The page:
In order to analyse the allocation of public care services in the city of Solna, Sweden, and how they changed in response to a rapid growth of the number of elderly people, a comparison was made between two surveys, 1985 and 1991.
The surveys comprised all citizens of Solna who, on the day of the survey, were receiving long-term public medical and/or social care services. Living arrangements and services received were registered together with assessments of social support and disability/dependency. The latter was measured according to a special scale (the ASIM index) and – for 1991 – the Katz index of ADL. The assessments were made by the ordinary staff. The analysis showed that older and non-married persons were more likely to become clients of the public care system. Institutionalisation was also more common among the non-married – especially for men.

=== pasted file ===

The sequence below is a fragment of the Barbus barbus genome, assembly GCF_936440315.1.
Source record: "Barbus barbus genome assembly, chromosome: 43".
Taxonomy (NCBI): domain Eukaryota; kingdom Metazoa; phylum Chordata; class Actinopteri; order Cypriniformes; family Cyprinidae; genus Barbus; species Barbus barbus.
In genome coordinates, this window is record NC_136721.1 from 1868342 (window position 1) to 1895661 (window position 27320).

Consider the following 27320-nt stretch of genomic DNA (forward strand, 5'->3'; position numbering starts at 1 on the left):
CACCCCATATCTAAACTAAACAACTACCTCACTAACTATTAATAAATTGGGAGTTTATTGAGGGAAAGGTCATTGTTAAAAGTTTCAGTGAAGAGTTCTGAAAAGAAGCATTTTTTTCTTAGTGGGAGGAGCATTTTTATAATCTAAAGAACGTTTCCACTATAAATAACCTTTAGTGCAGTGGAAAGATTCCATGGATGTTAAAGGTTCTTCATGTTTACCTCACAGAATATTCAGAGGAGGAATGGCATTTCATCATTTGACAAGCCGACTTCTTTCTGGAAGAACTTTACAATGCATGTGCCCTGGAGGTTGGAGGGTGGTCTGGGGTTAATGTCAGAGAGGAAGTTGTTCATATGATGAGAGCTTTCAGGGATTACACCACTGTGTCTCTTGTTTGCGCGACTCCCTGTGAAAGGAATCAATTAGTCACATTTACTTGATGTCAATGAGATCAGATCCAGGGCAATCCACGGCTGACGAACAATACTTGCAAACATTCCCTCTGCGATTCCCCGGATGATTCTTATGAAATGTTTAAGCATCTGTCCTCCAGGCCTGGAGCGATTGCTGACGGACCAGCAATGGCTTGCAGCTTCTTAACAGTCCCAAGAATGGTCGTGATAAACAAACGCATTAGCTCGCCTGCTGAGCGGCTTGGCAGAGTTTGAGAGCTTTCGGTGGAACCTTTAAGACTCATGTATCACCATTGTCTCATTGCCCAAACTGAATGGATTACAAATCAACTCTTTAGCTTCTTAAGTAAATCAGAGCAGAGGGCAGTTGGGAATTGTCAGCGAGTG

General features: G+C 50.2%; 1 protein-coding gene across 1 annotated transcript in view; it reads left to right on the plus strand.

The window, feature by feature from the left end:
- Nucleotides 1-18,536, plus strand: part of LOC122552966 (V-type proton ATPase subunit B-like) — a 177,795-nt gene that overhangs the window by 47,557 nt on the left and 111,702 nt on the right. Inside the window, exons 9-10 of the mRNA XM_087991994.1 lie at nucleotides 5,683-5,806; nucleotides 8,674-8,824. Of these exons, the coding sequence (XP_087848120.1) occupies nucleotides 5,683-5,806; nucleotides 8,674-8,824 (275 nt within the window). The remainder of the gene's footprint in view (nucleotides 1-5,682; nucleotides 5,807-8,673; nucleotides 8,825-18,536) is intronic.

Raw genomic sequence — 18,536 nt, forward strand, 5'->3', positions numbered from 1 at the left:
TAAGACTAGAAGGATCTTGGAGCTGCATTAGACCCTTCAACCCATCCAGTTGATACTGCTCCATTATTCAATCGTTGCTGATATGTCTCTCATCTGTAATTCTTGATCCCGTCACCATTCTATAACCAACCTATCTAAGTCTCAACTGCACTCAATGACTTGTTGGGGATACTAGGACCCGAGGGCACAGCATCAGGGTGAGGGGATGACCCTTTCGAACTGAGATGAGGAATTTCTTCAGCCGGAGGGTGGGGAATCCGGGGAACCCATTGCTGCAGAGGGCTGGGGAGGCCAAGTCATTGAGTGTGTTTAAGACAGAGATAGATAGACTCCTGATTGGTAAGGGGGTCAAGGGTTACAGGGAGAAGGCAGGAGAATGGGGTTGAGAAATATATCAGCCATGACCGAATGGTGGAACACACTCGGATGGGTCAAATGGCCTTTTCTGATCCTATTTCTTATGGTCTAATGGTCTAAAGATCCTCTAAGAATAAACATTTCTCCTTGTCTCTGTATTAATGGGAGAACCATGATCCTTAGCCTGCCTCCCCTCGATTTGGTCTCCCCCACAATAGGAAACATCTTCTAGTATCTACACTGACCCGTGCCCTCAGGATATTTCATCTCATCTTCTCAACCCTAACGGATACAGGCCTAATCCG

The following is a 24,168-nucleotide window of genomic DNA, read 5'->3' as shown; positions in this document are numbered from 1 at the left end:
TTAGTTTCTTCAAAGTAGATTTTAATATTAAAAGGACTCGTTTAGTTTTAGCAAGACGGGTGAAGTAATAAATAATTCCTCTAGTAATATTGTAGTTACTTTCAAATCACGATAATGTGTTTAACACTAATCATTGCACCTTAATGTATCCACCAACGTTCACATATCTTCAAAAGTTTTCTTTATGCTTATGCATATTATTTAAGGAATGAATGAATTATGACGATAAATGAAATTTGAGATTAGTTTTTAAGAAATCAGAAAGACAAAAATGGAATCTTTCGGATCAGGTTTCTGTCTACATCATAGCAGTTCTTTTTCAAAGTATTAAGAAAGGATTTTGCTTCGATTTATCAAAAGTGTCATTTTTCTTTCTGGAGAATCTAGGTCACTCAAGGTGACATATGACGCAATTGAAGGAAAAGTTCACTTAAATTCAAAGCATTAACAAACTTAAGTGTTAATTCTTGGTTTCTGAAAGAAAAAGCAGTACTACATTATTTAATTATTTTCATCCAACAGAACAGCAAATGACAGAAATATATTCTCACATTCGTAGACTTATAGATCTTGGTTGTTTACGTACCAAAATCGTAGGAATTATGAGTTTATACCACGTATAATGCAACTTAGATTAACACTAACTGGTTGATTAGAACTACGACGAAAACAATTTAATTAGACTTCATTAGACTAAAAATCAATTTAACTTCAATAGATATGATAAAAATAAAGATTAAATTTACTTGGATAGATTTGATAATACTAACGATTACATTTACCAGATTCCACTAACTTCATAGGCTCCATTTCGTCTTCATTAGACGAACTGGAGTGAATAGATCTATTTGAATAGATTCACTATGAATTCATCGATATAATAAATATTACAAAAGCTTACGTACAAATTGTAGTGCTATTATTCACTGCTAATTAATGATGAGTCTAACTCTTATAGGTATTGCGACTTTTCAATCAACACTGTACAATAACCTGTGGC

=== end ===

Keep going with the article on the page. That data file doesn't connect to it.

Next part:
Connected to the rapid increase in the number of the very old in the context of limited resources was a sharp decline during the period 1985–1991 in the proportion of the Solna population that received public care services in some form. This decline concerned all age-groups of both sexes, married as well as non-married, but the married were more affected than the non-married – especially among the women. The reductions in the proportion of the population that received care in the home affected mostly married persons in the oldest age group. Reductions in institutionalisation had most impact on very old, non-married men – partly counteracted by increases in the provision of home help. Multivariate analysis showed functional disability – in 1991 dependency in ADL according to Katz - and living arrangements to be the most important variables in explaining the allocation of home help in domiciliary care and sheltered housing.